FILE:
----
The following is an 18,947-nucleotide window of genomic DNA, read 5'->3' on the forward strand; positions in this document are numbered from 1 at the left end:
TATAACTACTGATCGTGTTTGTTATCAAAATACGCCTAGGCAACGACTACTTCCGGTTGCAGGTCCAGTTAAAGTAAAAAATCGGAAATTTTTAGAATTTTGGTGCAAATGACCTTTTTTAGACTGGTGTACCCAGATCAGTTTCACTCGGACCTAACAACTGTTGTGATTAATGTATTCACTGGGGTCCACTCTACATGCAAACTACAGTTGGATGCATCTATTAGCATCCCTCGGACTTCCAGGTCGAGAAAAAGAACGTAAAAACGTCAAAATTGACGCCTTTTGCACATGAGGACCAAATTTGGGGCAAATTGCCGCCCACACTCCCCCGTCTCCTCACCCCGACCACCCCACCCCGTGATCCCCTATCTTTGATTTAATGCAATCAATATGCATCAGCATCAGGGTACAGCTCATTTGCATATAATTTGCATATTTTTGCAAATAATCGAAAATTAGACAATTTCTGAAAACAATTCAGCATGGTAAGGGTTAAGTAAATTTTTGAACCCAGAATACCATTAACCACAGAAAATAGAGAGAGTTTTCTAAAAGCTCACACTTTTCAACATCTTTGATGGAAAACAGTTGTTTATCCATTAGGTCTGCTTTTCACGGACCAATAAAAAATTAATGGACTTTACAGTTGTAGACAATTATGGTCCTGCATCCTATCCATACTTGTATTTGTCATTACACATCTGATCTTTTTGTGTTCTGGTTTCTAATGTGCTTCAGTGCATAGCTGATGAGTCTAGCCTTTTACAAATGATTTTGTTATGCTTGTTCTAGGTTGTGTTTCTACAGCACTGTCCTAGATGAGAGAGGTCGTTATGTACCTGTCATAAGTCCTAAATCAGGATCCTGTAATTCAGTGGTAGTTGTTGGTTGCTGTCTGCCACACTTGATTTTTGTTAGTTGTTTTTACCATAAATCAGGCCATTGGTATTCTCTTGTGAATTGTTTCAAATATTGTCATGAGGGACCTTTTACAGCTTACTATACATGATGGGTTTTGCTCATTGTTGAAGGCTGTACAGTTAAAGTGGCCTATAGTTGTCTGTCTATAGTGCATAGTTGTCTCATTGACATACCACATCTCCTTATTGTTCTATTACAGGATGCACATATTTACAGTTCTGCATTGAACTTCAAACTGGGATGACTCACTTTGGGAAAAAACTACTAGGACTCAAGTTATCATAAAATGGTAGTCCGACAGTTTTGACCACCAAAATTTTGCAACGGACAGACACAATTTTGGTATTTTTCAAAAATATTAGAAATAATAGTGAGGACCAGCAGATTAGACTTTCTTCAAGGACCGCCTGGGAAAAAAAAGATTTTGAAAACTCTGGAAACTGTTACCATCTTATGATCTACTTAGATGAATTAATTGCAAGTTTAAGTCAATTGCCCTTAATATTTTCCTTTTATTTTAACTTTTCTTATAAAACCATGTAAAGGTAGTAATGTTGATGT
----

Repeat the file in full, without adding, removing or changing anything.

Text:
The following is an 18,947-nucleotide window of genomic DNA, read 5'->3' on the forward strand; positions in this document are numbered from 1 at the left end:
TATAACTACTGATCGTGTTTGTTATCAAAATACGCCTAGGCAACGACTACTTCCGGTTGCAGGTCCAGTTAAAGTAAAAAATCGGAAATTTTTAGAATTTTGGTGCAAATGACCTTTTTTAGACTGGTGTACCCAGATCAGTTTCACTCGGACCTAACAACTGTTGTGATTAATGTATTCACTGGGGTCCACTCTACATGCAAACTACAGTTGGATGCATCTATTAGCATCCCTCGGACTTCCAGGTCGAGAAAAAGAACGTAAAAACGTCAAAATTGACGCCTTTTGCACATGAGGACCAAATTTGGGGCAAATTGCCGCCCACACTCCCCCGTCTCCTCACCCCGACCACCCCACCCCGTGATCCCCTATCTTTGATTTAATGCAATCAATATGCATCAGCATCAGGGTACAGCTCATTTGCATATAATTTGCATATTTTTGCAAATAATCGAAAATTAGACAATTTCTGAAAACAATTCAGCATGGTAAGGGTTAAGTAAATTTTTGAACCCAGAATACCATTAACCACAGAAAATAGAGAGAGTTTTCTAAAAGCTCACACTTTTCAACATCTTTGATGGAAAACAGTTGTTTATCCATTAGGTCTGCTTTTCACGGACCAATAAAAAATTAATGGACTTTACAGTTGTAGACAATTATGGTCCTGCATCCTATCCATACTTGTATTTGTCATTACACATCTGATCTTTTTGTGTTCTGGTTTCTAATGTGCTTCAGTGCATAGCTGATGAGTCTAGCCTTTTACAAATGATTTTGTTATGCTTGTTCTAGGTTGTGTTTCTACAGCACTGTCCTAGATGAGAGAGGTCGTTATGTACCTGTCATAAGTCCTAAATCAGGATCCTGTAATTCAGTGGTAGTTGTTGGTTGCTGTCTGCCACACTTGATTTTTGTTAGTTGTTTTTACCATAAATCAGGCCATTGGTATTCTCTTGTGAATTGTTTCAAATATTGTCATGAGGGACCTTTTACAGCTTACTATACATGATGGGTTTTGCTCATTGTTGAAGGCTGTACAGTTAAAGTGGCCTATAGTTGTCTGTCTATAGTGCATAGTTGTCTCATTGACATACCACATCTCCTTATTGTTCTATTACAGGATGCACATATTTACAGTTCTGCATTGAACTTCAAACTGGGATGACTCACTTTGGGAAAAAACTACTAGGACTCAAGTTATCATAAAATGGTAGTCCGACAGTTTTGACCACCAAAATTTTGCAACGGACAGACACAATTTTGGTATTTTTCAAAAATATTAGAAATAATAGTGAGGACCAGCAGATTAGACTTTCTTCAAGGACCGCCTGGGAAAAAAAAGATTTTGAAAACTCTGGAAACTGTTACCATCTTATGATCTACTTAGATGAATTAATTGCAAGTTTAAGTCAATTGCCCTTAATATTTTCCTTTTATTTTAACTTTTCTTATAAAACCATGTAAAGGTAGTAATGTTGATGT